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Back to reality

Roush Fenway looks to sustain hot start back East

Posted: Monday March 3, 2008 3:13PM; Updated: Monday March 3, 2008 3:13PM
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Dale Earnhardt Jr. (88), who finished second in Las Vegas on Sunday, is one of several drivers looking forward to returning East.
Dale Earnhardt Jr. (88), who finished second in Las Vegas on Sunday, is one of several drivers looking forward to returning East.
Harry How/Getty Images

LAS VEGAS -- As NASCAR leaves Las Vegas following an extended two-weekend Western swing, it's back to basics for the Sprint Cup teams as they return to the Southeast and what Dale Earnhardt Jr. calls two "real race tracks."

Next Sunday's 500-mile race at Atlanta Motor Speedway provides the "Car of Tomorrow" its first test on the circuit's fastest speedway, while the following week's short-track showdown at Bristol Motor Speedway marks the one-year anniversary of the new car's debut.

While some continue to use the "Car of Tomorrow" tag, the handle is a misnomer since tomorrow actually came last year. And with the new car featured in every Cup race this season, even the top teams have struggled trying to find the right setup.

"It's just the third race, man," Earnhardt said after finishing second to Carl Edwards in Sunday's UAW-Dodge 400. "We ran it some last year, but all at short tracks. We need more time. I think you'll keep getting it better and better the more time you have with it. They need to explore softening the left-side tire. Just a tiny bit of left-side grip would help out a bunch and keep people from complaining so much.

"But the car's coming around. I mean, it is what you make of it, really: take it and build it, do the best you can. We've got to go to Bristol and Atlanta, a couple real race tracks, and have some finishes there."

While Hendrick Motorsports was expected to be the team to beat at the start of the season, Roush Fenway Racing has won two of the first three races including Edwards' back-to-back wins at California and Las Vegas.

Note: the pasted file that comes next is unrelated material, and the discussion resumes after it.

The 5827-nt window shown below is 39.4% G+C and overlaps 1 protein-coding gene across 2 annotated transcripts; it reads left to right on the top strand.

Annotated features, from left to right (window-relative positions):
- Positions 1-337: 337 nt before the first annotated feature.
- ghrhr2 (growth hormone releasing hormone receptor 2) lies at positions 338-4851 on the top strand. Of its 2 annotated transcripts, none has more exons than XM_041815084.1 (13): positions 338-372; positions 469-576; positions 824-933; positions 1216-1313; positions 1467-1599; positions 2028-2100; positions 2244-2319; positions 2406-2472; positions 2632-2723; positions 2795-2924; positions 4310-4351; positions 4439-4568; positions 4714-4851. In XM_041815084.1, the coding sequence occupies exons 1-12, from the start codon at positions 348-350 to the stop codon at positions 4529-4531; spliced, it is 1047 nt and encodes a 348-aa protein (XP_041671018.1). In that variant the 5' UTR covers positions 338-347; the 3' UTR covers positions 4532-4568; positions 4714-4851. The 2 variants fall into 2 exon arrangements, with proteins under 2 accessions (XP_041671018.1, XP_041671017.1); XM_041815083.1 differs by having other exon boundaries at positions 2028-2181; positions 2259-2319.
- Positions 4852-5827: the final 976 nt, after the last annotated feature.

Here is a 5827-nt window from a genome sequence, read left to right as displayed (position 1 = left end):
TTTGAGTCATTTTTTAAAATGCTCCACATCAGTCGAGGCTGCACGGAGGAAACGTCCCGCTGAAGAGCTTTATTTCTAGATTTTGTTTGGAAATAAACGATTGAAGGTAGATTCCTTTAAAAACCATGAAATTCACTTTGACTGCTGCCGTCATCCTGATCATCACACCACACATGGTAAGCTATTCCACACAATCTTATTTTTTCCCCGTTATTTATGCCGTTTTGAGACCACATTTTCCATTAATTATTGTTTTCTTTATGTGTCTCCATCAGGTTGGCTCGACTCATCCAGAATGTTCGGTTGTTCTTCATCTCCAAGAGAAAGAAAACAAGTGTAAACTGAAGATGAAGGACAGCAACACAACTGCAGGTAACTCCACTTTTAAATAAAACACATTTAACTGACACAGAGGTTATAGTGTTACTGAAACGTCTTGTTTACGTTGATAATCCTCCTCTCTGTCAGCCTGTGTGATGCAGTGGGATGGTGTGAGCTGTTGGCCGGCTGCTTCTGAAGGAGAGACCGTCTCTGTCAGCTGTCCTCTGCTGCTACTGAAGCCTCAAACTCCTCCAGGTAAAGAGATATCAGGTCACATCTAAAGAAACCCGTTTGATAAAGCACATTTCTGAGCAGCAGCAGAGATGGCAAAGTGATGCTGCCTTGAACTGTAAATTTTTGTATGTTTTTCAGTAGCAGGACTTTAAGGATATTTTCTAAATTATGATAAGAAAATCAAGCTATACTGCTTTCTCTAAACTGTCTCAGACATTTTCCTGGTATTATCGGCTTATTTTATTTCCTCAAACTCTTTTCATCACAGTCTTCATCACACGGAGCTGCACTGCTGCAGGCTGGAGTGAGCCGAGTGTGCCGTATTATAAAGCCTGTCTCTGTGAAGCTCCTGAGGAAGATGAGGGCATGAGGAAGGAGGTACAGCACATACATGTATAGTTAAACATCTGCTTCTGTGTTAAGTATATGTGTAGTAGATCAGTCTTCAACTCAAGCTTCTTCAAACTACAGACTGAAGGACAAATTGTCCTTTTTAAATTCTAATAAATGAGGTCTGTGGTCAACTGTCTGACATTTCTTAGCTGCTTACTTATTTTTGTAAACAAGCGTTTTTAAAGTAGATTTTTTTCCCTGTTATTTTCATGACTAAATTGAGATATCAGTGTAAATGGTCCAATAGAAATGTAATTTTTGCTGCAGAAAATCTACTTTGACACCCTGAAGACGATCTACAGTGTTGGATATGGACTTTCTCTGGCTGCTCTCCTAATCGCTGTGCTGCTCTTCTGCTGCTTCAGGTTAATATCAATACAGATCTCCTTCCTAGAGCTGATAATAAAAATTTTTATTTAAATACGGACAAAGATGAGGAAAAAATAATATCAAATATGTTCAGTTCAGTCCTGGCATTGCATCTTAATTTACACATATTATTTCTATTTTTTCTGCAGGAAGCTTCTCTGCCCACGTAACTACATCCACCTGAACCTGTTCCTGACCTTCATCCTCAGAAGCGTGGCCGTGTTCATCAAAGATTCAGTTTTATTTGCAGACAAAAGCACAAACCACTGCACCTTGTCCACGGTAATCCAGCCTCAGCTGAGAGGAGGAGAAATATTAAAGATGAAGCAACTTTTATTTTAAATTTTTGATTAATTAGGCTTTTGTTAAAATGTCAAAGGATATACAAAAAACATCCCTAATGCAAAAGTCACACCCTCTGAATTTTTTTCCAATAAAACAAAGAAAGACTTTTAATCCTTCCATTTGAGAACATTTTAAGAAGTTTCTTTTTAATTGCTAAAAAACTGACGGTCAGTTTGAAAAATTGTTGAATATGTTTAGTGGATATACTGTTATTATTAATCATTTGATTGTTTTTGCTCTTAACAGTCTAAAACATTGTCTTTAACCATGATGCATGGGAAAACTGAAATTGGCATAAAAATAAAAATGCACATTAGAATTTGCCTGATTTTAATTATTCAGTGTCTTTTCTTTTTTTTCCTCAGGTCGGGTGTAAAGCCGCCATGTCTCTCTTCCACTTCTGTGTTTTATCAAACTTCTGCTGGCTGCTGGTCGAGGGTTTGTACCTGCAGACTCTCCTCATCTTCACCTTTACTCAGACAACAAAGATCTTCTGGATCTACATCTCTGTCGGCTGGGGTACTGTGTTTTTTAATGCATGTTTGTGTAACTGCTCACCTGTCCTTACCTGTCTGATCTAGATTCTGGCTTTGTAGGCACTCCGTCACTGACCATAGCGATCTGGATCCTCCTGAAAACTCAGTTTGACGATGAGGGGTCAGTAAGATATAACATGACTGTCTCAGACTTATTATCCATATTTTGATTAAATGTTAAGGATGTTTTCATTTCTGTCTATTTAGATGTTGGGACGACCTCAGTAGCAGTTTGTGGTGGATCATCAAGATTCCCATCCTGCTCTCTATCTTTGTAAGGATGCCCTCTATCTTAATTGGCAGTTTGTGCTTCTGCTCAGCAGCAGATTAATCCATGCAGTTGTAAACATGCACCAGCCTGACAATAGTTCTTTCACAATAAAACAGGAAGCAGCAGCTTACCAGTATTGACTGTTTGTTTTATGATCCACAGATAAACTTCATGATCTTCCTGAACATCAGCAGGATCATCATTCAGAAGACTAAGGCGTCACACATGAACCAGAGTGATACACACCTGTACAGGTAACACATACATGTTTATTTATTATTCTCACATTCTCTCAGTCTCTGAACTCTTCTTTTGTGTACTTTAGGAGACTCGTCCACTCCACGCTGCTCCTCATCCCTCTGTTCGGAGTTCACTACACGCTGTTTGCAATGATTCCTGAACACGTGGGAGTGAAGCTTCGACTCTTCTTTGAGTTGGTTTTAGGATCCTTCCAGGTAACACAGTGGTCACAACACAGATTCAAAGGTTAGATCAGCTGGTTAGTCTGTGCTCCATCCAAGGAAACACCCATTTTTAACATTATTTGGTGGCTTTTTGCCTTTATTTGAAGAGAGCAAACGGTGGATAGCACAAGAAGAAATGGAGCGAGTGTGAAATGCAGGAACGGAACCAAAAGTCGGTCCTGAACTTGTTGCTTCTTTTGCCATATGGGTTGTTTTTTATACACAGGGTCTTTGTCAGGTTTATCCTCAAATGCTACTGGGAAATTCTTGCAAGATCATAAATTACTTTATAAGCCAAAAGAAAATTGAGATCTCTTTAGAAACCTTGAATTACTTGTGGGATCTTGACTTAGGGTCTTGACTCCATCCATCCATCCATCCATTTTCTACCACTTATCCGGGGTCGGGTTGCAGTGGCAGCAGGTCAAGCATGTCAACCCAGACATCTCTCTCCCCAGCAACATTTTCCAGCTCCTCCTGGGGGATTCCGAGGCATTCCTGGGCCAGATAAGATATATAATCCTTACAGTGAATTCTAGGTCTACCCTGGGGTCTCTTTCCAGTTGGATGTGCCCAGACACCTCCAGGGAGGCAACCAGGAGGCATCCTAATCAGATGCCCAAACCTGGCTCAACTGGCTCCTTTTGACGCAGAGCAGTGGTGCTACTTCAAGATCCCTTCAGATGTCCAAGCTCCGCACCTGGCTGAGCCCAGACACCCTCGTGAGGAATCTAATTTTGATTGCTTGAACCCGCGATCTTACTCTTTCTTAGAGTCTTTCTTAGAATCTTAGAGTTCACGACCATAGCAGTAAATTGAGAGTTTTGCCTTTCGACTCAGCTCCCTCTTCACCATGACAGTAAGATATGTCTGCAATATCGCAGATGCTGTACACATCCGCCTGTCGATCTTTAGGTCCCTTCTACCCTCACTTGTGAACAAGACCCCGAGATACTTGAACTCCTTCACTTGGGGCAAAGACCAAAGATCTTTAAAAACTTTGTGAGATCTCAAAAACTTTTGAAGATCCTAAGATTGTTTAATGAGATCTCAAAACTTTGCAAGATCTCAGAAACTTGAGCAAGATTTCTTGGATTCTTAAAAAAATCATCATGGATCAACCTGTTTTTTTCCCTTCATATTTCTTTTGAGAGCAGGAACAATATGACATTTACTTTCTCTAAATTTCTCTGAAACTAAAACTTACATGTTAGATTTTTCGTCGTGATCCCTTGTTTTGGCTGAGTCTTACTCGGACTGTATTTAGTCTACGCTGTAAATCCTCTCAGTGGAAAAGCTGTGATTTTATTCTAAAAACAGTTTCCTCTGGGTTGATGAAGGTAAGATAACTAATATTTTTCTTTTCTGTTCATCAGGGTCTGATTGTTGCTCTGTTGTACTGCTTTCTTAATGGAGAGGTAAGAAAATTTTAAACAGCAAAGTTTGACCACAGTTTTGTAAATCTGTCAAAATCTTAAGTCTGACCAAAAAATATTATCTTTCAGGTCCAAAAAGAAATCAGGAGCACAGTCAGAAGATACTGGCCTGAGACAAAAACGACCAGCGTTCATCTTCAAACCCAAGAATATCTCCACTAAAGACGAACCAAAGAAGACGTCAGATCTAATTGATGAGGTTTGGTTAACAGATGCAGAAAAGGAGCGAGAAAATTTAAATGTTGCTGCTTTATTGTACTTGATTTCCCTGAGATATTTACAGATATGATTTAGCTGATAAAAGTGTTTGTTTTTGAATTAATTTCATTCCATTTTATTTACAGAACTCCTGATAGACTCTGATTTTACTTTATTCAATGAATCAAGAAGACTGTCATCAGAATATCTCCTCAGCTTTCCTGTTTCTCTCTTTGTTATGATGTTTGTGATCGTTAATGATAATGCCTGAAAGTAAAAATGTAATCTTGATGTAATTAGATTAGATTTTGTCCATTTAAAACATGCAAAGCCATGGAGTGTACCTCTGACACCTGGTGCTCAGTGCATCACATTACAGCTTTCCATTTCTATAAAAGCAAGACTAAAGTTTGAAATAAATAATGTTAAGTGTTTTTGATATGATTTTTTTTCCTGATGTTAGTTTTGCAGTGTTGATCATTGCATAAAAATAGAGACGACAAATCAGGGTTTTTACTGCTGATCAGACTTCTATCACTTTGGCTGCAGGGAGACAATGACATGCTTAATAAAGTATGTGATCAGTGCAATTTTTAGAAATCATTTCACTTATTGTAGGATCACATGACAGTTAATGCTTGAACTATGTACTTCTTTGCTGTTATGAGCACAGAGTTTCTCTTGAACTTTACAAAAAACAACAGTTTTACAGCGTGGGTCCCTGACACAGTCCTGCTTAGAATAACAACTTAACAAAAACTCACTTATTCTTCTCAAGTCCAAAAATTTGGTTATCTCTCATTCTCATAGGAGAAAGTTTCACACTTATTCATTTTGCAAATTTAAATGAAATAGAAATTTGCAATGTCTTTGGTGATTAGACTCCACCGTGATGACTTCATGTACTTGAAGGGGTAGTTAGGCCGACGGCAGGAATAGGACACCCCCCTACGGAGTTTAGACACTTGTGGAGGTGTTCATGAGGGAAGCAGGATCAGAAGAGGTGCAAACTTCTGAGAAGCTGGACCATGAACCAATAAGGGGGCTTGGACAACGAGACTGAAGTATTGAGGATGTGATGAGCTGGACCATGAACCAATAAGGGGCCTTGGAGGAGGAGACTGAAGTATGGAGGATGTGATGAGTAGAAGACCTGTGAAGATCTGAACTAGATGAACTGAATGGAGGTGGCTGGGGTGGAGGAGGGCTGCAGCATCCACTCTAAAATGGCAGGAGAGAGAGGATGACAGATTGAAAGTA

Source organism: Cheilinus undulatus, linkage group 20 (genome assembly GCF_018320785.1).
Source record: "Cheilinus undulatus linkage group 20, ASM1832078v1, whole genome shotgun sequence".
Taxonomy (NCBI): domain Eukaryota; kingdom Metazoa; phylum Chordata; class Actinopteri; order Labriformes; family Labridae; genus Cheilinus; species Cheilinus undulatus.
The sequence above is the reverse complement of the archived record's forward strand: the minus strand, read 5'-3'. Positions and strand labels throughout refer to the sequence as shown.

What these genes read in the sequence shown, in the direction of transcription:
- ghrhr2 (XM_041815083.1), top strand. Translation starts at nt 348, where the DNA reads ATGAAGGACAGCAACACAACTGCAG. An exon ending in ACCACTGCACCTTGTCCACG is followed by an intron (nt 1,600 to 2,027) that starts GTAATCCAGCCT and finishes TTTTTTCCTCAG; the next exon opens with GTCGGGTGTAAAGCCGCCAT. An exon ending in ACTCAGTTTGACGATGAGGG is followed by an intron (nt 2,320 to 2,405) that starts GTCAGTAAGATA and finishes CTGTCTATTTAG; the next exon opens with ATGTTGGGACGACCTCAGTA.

But Earnhardt says the next two tracks could see Hendrick drivers return to form and his confidence in the new car remains high.

"We tested a lot at Atlanta and it feels as good as it can for the fact that it's a CoT," Earnhardt said. "The tire is pretty good for that track. They've done a great job. We have pretty good grip there.

"Bristol, they redid the track, and everybody is still trying to pull some tricks there. We'll have to see how we end up when we get there, but I'm enjoying it."

Edwards has won two straight races, but he's also a two-time winner at Atlanta. Many expect the Roush Fenway driver to be a real threat at the 1.54-mile oval.

In addition to being a tremendous athlete, Edwards is also a student of racing and has done his homework on Atlanta Motor Speedway.

"I think Atlanta is going to be a little bit different than California and Vegas," Edwards said. "Obviously it's a different race track, but the pavement is a little different. The bumps there, the things that make it so much fun making Atlanta are going to be difficult for all of us to get a hold of. I know when we were there at the test, we were not very fast last time we were there, so I'm hoping we're a little bit faster.

"And I'm really looking forward to Bristol. We had a great race there last time. That place is really neat now that you can run three-wide there, so that's going to be a lot of fun. I'm a little bit nervous about how fast we're going to be at Atlanta. Everyone is aware right now in this sport that anyone could go there and be dominant. There's just no telling. I think we'll be all right, but it's just an unknown right now."

Even two-time defending Cup champion Jimmie Johnson feels the pressure entering the next two races. A bad start to the season can have a lasting impact, and so much can still change over the next two races.

"I'm trying to be smart on track and make sure we get off to a good start with the points," Johnson said. "It's something we have always been able to do and it's helpful. It lets us focus on the right things and really start pushing hard after you get past that five-race mark.

"It may sound crazy, but we set goals and the first goal is to make sure we are in the top 35. That sounds remedial, but it's a tough business out there. It has a potential, in race six of this season, to have some guys get caught out."

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